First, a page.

High School or  Intermediate  standard  and,  to  such  teachers  and  other
employees thereof in respect of whose employment maintenance grant  is  paid
by the State Government to such institution.

(2) For the purposes of this section the reference to the students  wherever
they occur in section 5, shall be construed as reference to the students  of
classes up to junior High School level only.”

31.         Section 15 empowers the State Government to remove  difficulties
in giving effect to the provisions of the Act.  The provision reads:
“15.  Power to remove difficulties.—(1) If any difficulty arises  in  giving
effect to the provisions of this Act or by reason of anything  contained  in
this Act, the State Government may as  occasion  requires,  by  notification
make such incidental or consequential provisions  including  provisions  for
adapting or modifying any provision of this Act  or  of  the  Uttar  Pradesh
Basic Education Act, 1972, or the rules made thereunder, but  not  affecting
the substance, as it may think necessary or expedient for  the  purposes  of
this Act.

(2) No order under sub-section (1) shall be made after the expiration  of  a
period of the three years from the appointed day.

(3) Every order made under sub-section (1) shall be laid,  as  soon  as  may
be, before both the Houses of the State Legislature.”

32.         Section 17 empowers the  State  Government  to  make  rules  for
carrying out the purposes of this Act.
33.         As would be seen,  the  1978  Act  makes  the  State  Government
liable  for  payment  of  salaries  of  teachers  and  employees  of   every
recognised  Junior  High  School  receiving  maintenance  grant  after   the
appointed day.  Curiously, Junior High School is not  defined  in  the  1978
Act.  We have to determine  the  meaning  of  the  expression  “Junior  High
School” for the purposes of the 1978 Act.  But before we do  that,  a  brief
comment in  respect  of  state’s  obligation  to  grant  aid  to  recognised
educational  institutions  imparting  basic   education   corresponding   to
students of 6 to 14 years may be made.  Before insertion of Article 21-A  in
the Constitution by 86th Amendment Act, 2002 which received  the  assent  on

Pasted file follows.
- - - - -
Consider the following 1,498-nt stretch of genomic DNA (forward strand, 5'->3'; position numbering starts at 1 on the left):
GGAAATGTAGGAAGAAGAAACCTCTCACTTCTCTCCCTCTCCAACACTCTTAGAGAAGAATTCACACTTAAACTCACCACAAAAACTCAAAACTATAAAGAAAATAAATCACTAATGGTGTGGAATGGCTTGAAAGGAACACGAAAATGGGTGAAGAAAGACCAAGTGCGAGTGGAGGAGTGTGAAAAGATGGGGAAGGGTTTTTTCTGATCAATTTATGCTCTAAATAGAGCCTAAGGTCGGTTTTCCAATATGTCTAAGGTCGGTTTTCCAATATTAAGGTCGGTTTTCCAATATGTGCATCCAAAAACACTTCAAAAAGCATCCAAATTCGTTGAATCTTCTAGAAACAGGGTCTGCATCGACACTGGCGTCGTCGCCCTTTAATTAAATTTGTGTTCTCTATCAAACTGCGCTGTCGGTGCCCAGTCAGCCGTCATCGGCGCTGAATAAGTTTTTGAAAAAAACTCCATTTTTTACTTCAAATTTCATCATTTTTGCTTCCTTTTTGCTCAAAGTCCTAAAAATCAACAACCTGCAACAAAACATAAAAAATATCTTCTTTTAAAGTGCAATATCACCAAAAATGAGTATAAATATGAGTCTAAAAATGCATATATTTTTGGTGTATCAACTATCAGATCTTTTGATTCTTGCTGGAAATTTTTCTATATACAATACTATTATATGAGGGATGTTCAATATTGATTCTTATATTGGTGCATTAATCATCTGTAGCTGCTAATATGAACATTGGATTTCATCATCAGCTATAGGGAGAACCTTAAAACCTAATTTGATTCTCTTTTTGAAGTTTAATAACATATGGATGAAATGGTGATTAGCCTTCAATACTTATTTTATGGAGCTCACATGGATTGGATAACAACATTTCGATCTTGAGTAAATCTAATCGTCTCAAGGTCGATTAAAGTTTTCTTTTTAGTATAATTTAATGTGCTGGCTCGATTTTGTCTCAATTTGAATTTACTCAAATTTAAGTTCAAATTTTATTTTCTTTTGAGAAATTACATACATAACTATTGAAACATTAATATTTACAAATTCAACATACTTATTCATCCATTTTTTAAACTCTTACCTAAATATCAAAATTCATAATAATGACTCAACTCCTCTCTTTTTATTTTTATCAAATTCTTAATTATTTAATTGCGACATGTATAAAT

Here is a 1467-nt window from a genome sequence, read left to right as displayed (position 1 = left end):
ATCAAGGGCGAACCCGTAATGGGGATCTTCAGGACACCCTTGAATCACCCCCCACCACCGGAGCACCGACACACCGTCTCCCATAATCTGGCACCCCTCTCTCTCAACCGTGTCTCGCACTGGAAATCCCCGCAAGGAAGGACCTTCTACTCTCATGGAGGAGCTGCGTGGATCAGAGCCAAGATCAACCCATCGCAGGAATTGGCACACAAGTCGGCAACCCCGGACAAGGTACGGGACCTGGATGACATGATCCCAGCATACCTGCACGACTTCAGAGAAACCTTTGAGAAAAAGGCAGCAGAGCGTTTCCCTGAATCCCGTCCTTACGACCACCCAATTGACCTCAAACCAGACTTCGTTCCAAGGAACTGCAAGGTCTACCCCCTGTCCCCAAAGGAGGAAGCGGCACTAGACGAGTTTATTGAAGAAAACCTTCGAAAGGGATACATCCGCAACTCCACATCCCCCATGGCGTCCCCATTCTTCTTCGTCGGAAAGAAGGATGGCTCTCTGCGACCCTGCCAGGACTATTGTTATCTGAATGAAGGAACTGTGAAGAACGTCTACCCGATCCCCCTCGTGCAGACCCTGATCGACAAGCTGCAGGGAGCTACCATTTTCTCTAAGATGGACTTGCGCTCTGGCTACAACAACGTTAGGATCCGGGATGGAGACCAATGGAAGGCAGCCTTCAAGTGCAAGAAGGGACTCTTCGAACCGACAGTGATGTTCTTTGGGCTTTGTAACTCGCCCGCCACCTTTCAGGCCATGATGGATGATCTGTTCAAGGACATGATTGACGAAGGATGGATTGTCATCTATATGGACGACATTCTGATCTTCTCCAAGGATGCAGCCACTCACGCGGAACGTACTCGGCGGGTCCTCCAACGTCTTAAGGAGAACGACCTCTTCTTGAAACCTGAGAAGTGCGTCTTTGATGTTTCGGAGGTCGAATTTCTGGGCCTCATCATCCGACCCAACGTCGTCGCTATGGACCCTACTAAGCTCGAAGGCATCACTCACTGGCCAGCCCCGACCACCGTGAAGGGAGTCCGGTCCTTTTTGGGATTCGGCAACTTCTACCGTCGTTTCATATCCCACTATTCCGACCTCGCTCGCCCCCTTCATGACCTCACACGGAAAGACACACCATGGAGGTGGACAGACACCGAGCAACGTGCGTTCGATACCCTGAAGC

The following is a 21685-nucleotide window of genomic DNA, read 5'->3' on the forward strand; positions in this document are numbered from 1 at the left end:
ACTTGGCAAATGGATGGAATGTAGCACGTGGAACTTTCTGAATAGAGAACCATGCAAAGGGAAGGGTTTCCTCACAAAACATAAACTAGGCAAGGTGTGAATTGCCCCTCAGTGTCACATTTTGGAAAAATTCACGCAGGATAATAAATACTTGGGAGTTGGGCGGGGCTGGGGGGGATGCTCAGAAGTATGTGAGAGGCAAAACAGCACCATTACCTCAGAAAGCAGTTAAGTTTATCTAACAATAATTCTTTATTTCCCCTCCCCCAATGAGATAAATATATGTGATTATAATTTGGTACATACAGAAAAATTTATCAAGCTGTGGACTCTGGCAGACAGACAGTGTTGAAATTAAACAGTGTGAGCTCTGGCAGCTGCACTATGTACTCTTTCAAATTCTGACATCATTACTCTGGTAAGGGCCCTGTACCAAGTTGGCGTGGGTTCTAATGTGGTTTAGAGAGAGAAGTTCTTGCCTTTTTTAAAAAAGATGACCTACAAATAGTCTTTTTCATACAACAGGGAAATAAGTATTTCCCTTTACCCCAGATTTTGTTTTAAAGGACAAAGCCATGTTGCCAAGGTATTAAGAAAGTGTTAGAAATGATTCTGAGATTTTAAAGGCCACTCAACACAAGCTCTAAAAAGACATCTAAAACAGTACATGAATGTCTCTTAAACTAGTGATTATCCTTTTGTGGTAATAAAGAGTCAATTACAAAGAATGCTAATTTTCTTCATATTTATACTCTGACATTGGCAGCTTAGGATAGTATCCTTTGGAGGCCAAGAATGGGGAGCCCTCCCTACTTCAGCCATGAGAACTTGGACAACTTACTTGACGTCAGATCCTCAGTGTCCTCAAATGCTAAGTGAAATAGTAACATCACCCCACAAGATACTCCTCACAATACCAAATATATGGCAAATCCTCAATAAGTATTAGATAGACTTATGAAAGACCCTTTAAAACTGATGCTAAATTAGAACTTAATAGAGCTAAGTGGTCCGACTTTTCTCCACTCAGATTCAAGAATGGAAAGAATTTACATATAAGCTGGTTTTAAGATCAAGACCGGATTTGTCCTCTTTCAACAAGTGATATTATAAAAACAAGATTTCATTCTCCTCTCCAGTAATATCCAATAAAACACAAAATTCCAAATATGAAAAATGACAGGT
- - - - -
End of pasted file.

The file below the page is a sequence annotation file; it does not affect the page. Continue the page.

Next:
12.12.2002, this Court in Unnikrishnan3 observed that  the  children  up  to
the age of 14 years have a fundamental right to free education.
34.         Article 45 which was under consideration in Unnikrishnan3  reads
that “the State shall endeavour to provide, within  a  period  of  10  years
from  the  commencement  of  this  Constitution,  for  free  and  compulsory
education for all children until they complete the age of 14 years.”
35.         In paragraph 172  of  the  Report,  the  Constitution  Bench  in
Unnikrishnan3 said:

“172. Right to free education for all children until they complete  the  age
of fourteen years (Art.  45).  It  is  noteworthy  that  among  the  several
articles in Part IV, only Article  45  speaks  of  a  time-limit;  no  other
article does. Has it no significance? Is it a mere pious  wish,  even  after
44 years of the Constitution? Can the State flout the  said  direction  even
after 44 years on the ground that  the  article  merely  calls  upon  it  to
“endeavour to provide” the same and on the  further  ground  that  the  said
article is not enforceable by virtue of the declaration in Article 37.  Does
not the passage of 44 years — more than four times the period stipulated  in
Article 45  —  convert  the  obligation  created  by  the  article  into  an
enforceable right?  In  this  context,  we  feel  constrained  to  say  that
allocation of available funds to different sectors  of  education  in  India
discloses an inversion of priorities  indicated  by  the  Constitution.  The
Constitution contemplated a crash programme being undertaken  by  the  State
to achieve the goal set out in Article 45. It  is  relevant  [pic]to  notice